Coconut-y Summertime Daal #chitchaatchai

Summer Time Red Lentil & Coconut-y Daal (Masoor)

Of all the daals (lentils) in my cupboard, peeled masoor daal (red lentils) are my go to lentils in a pinch. They cook-up quickly, they’re tasty, can be found in most grocery stores (even Trader Joe’s), are affordable and nutrient packed. That’s a lot of bang for your buck. I’ll take it, thank you very much. Usually when I make daal with masoor, I like to keep it quite brothy, like a light soup. This summer, however, I’ve been opting for a thicker consistency since my appetite tends to have a little more velocity. In making a heavier daal, I skip eating the grain portion of my meal as the coconut cream satisfies the sweet taste and the heavy quality of any form of starch. The oily and cooling qualities of coconut also balances the drying and warming quality of red lentils.  In the end, although this is a heavier daal than I am use to,  it’s still lighter than if was to have it with rice, toast or potatoes. This daal works well for my pitta-kapha constitution. For someone with more vata-pitta energy, I would recommend a slice …

Lavender-Rose Blueberry Jam

Nearly a decade ago, I made my first spiced jam—blueberry with black pepper. The sprinkling of freshly cracked pepper on buttered toast had tickled my fancy for quite some time. Adding a few twists of this heating spice to homemade jam that was likely going to spread across crunchy, fermented sourdough, slathered in coconut mana or ghee seemed like a wise choice. Tickled are the taste buds. Nourished are the emotions. Satisfied is the spirit. With a little spice. So, why not a little spiced up ja Spices have been a part of my life since before my memories begin. One could say they’re part of my DNA. A lingering character that has melded into my life story.  A constant presence, spices filled the pantry even when the fridge was empty. When their presence became known, our relationship sparked. It began with learning their names. The process took a little time as unlabeled jars created some challenges along with way. Eventually, their English and Urdu/Hindi embedded themselves into my muscle memory. Soon after, I began to …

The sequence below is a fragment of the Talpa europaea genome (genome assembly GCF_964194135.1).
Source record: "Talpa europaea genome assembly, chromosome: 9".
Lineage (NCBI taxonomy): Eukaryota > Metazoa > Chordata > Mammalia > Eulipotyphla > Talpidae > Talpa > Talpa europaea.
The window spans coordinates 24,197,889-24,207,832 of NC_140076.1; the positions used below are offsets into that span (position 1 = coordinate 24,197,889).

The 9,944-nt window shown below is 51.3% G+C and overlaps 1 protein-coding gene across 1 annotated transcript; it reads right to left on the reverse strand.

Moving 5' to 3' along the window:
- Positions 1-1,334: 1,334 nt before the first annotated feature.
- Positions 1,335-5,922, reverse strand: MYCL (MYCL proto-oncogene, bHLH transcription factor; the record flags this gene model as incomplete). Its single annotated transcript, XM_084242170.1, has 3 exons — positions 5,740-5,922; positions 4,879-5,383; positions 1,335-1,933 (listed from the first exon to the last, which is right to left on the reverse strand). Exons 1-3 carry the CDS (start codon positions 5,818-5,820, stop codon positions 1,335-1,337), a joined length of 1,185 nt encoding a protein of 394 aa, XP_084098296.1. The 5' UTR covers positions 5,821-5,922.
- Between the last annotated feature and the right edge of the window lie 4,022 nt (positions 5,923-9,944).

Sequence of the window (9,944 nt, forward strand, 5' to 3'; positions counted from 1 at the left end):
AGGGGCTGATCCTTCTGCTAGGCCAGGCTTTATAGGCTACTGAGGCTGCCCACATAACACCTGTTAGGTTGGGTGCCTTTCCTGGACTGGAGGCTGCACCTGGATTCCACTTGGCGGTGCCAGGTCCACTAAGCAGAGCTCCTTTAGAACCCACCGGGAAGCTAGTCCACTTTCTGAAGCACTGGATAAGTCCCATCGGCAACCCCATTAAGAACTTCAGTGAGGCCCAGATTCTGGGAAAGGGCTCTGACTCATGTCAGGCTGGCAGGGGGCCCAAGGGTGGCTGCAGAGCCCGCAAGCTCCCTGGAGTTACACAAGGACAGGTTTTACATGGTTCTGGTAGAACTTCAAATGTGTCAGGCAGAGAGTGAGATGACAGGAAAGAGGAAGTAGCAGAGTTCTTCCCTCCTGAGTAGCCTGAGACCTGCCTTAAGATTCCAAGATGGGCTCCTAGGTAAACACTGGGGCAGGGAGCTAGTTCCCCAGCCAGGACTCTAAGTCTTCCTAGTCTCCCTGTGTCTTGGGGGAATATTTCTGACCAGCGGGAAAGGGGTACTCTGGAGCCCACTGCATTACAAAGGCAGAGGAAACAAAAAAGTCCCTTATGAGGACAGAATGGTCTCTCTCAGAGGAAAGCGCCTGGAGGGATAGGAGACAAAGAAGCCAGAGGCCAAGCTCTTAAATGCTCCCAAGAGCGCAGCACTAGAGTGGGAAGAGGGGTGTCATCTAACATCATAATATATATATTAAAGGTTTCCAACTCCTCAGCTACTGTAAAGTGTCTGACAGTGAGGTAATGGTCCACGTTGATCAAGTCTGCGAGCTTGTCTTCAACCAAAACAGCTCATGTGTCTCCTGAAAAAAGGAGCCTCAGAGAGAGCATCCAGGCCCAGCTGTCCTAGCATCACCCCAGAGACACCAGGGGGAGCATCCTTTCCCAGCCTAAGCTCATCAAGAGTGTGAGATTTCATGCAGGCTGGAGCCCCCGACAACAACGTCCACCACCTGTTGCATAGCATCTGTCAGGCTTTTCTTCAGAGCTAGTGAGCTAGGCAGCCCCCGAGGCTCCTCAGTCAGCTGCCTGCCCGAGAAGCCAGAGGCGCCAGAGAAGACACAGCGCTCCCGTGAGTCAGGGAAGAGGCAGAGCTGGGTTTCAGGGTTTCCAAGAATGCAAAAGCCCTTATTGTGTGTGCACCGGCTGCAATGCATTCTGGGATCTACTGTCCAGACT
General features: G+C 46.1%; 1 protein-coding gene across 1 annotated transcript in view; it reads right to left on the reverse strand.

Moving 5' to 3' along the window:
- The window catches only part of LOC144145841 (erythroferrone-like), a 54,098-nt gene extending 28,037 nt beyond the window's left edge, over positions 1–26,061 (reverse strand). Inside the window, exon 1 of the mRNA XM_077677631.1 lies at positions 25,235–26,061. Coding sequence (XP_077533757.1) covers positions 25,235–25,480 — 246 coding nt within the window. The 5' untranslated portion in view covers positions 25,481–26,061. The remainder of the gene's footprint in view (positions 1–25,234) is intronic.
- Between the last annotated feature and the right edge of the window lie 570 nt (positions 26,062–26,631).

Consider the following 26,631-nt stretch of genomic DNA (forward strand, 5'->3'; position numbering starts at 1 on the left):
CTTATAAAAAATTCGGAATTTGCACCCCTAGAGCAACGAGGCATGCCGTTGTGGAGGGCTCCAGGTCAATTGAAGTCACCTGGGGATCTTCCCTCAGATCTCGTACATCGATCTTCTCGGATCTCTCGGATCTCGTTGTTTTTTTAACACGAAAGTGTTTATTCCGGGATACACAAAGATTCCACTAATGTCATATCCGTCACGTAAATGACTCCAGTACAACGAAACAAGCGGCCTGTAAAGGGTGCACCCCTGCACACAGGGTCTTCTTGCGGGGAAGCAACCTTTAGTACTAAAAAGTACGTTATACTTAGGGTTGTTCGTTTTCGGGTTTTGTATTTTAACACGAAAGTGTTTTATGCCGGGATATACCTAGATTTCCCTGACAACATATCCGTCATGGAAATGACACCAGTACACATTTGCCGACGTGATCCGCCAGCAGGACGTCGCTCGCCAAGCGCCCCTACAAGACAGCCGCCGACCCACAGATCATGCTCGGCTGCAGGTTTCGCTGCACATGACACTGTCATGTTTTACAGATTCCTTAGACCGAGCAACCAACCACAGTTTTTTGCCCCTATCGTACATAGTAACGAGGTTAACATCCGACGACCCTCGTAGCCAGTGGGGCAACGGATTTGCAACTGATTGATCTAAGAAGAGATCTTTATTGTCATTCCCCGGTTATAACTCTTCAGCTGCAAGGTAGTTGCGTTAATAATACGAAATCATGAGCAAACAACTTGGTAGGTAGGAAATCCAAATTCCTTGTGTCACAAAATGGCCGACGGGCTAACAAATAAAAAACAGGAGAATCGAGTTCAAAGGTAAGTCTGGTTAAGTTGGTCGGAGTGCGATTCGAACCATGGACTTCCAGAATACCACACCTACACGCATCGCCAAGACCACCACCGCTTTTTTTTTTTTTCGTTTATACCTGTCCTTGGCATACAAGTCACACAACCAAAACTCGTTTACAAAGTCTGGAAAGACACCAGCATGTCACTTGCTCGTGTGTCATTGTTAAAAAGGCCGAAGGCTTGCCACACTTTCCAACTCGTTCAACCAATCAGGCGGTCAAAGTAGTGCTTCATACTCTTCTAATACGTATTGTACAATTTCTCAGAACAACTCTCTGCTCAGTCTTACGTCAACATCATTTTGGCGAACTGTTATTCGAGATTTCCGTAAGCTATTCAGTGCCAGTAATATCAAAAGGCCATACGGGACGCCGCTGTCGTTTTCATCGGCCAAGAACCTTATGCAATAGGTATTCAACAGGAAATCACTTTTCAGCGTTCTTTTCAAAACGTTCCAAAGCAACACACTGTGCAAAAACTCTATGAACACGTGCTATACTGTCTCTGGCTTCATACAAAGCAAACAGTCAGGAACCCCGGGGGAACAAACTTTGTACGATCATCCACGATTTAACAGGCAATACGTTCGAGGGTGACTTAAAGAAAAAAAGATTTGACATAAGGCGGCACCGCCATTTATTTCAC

Aam Ka Raas aka Mango Soup @chit.chaat.chai

Aam ka Raas aka Mango Juice

It’s mango, mango, mango time.  Big, juicy varietals like Honey, Alphonso, Tommy, Kent and Hadden are in peak season. Ready to be devoured straight off the skin like an artichoke and into my belly. Mango juice dripping down the sides of the mouth, hands getting stickier with every bite—tie your hair back because there’s nothing like the first mango of the summer! Mangos are not just any ol’ summertime fruit—they are an event.  Uprooting nostalgic sensations that ignite all of my five senses. Upon seeing, touching, smelling and eating a mango, I tumble down the rabbit hole hearing ancestral voices echoing pleasure.